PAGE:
Dhe timetable is up. And the “train”, which was put back on the tracks after the severe Bibelturm crash in 2018, will get rolling as planned even without them, promises Annette Ludwig, the departing head of the Gutenberg Museum in Mainz, who plans to move to Weimar next spring. The fifty-eight-year-old is said to be the director of a total of 21 museums belonging to the Klassik Stiftung. Which, to put it mildly, is a dream job, as Mainz and Mayor Michael Ebling and Head of Culture Marianne Grosse (both SPD) have to acknowledge without envy.
Ludwig is assuming “one of the most prestigious positions that the museum landscape has to offer nationwide” at the second largest cultural foundation in Germany, according to a statement from the city, which, on the other hand, has so far been solely responsible for the financially relatively poorly funded World Museum of Printing Art in Mainz.
But that too, i.e. the question of sponsorship, should change as soon as possible in the course of the new conception also planned on the Rhine. Ludwig’s move “fills us with sadness, but also with pride,” said Ebling and Grosse after the “creative impulse giver” had left at the beginning of October.
To continue to “support the museum with words and deeds”
After almost twelve years in Mainz, the art historian speaks of a change from one “provincial town with world fame” to another – and also of the fact that after Gutenberg, Goethe and Gropius will play a central role in her working life in the future. She will remain connected to the Gutenberg Museum, which the Karlsruhe native took over in 2010, and would be happy to “provide advice and assistance if required”. In fact, hardly anyone is more likely to know better about the long overdue restructuring of the Mainz Museum on Liebfrauenplatz.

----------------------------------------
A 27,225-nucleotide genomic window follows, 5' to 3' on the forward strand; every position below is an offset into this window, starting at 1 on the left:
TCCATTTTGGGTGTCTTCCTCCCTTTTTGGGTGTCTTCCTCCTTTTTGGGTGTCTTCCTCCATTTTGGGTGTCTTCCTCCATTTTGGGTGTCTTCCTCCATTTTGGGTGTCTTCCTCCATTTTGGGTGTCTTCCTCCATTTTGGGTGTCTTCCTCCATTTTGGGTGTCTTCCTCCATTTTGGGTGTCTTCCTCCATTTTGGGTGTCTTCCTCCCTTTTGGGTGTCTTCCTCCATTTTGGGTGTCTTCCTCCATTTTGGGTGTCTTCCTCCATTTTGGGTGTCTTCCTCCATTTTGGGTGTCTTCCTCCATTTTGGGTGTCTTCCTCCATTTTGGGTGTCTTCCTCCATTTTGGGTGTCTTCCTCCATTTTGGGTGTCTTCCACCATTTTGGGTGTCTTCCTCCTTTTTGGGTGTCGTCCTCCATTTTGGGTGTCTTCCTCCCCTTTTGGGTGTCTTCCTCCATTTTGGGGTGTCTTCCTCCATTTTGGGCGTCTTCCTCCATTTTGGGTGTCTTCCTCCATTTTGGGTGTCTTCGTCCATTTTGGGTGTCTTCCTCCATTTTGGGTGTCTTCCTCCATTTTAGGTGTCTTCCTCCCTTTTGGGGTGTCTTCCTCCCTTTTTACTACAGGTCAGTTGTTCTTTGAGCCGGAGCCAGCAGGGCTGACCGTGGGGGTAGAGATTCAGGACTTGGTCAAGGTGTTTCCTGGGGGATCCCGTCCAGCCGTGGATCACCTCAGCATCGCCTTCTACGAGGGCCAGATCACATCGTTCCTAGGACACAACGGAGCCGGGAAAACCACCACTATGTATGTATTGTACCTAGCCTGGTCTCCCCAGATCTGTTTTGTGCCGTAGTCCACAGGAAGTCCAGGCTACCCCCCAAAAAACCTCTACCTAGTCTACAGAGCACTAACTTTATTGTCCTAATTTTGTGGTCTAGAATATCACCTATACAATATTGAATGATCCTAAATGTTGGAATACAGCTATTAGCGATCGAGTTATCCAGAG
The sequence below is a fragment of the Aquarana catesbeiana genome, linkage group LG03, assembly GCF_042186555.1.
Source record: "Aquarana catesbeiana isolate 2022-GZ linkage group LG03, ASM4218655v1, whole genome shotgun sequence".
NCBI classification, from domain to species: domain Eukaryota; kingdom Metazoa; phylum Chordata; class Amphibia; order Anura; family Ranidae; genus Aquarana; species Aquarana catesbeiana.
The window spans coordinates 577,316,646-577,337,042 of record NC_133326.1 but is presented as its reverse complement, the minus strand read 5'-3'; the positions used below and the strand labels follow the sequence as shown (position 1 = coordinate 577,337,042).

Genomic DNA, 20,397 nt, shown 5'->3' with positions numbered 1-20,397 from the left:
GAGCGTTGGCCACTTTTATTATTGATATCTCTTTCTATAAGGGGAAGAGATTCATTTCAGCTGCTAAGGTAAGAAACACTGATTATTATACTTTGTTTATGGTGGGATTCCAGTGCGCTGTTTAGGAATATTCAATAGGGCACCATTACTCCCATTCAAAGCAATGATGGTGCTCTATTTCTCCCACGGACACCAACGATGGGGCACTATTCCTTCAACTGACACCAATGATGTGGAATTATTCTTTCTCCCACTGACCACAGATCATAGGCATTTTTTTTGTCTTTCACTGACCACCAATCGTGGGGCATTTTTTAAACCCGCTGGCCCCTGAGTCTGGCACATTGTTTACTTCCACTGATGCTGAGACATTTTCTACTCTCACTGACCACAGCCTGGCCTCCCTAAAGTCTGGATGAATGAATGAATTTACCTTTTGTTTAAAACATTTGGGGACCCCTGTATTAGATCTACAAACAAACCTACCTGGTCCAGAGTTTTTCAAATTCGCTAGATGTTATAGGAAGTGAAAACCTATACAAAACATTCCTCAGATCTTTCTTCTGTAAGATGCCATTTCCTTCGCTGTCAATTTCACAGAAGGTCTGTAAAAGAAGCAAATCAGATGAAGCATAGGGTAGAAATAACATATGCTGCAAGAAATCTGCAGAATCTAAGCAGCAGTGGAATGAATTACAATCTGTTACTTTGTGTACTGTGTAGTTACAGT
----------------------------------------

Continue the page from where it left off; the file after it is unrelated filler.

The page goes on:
In this context, the case of the Bible Tower, which at that time only existed as a draft, i.e. not yet built, has become firmly burned in the memory of the city, which was clearly rejected in a referendum. The intended expansion of the aging museum complex by a small area on Liebfrauenplatz, for which, among other things, three plane trees would have had to be felled, was intended as a prelude to a major redesign of the entire area. But in the end the project did not meet with the approval of the population – and this was mainly due to the weak demeanor of many town hall politicians.
Clarify the financing right from the start
The day after the unexpected, but ultimately democratic decision, Ludwig was already sitting together with her fellow campaigners to sweep up the broken pieces or “put the overturned train back up”, as she likes to put it. In the second attempt, a lot should be done better. It was thus possible that Rhineland-Palatinate and the federal government also participated in the present feasibility study for a modern Gutenberg Museum. The financing of the multi-million euro project should now also be clarified from the start and placed on a solid foundation. And because the citizens have declared their Liebfrauenplatz as sacrosanct, the intention is to create additional space on the back of the printing museum, which is to be expanded. The city acquired the neighboring Hotel Schwan as a precaution in order to accommodate the museum administration at this location in the future.
The tender for the necessary architectural competition is in progress, as is a new sponsorship model that includes the state, foundations and possibly even the federal government, Ludwig said on Wednesday in an interview with the FAZ. Ideally, demolition could take place in a good two years the Schellbau, which is no longer to be renovated, must be started. And after a further three years of construction, if things go well, the reopening of the Gutenberg Museum, which was previously to be outsourced, will be celebrated. According to the developed scenography concept, the intention is to remain a printing museum, but one in which, unlike before, there should be enough space for new media from now on.